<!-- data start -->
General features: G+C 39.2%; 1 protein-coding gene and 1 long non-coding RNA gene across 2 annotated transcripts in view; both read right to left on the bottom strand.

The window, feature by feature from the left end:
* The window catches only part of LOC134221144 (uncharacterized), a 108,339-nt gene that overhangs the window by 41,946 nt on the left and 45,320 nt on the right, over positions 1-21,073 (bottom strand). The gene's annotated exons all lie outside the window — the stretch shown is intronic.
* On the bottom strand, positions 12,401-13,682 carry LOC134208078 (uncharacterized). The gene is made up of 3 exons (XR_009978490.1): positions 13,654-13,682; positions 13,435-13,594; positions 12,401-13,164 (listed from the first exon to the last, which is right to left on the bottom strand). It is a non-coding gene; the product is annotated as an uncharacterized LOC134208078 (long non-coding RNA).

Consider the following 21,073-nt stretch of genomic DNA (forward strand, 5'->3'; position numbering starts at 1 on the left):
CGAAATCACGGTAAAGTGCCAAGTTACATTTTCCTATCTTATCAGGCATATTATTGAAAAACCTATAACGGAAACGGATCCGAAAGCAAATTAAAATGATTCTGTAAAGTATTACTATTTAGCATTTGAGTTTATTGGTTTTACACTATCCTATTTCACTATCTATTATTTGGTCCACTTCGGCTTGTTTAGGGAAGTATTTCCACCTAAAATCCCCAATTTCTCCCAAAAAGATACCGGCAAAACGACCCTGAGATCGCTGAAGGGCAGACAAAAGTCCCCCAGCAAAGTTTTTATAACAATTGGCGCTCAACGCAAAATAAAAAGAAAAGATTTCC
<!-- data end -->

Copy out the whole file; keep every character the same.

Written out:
General features: G+C 39.2%; 1 protein-coding gene and 1 long non-coding RNA gene across 2 annotated transcripts in view; both read right to left on the bottom strand.

The window, feature by feature from the left end:
* The window catches only part of LOC134221144 (uncharacterized), a 108,339-nt gene that overhangs the window by 41,946 nt on the left and 45,320 nt on the right, over positions 1-21,073 (bottom strand). The gene's annotated exons all lie outside the window — the stretch shown is intronic.
* On the bottom strand, positions 12,401-13,682 carry LOC134208078 (uncharacterized). The gene is made up of 3 exons (XR_009978490.1): positions 13,654-13,682; positions 13,435-13,594; positions 12,401-13,164 (listed from the first exon to the last, which is right to left on the bottom strand). It is a non-coding gene; the product is annotated as an uncharacterized LOC134208078 (long non-coding RNA).

Consider the following 21,073-nt stretch of genomic DNA (forward strand, 5'->3'; position numbering starts at 1 on the left):
CGAAATCACGGTAAAGTGCCAAGTTACATTTTCCTATCTTATCAGGCATATTATTGAAAAACCTATAACGGAAACGGATCCGAAAGCAAATTAAAATGATTCTGTAAAGTATTACTATTTAGCATTTGAGTTTATTGGTTTTACACTATCCTATTTCACTATCTATTATTTGGTCCACTTCGGCTTGTTTAGGGAAGTATTTCCACCTAAAATCCCCAATTTCTCCCAAAAAGATACCGGCAAAACGACCCTGAGATCGCTGAAGGGCAGACAAAAGTCCCCCAGCAAAGTTTTTATAACAATTGGCGCTCAACGCAAAATAAAAAGAAAAGATTTCC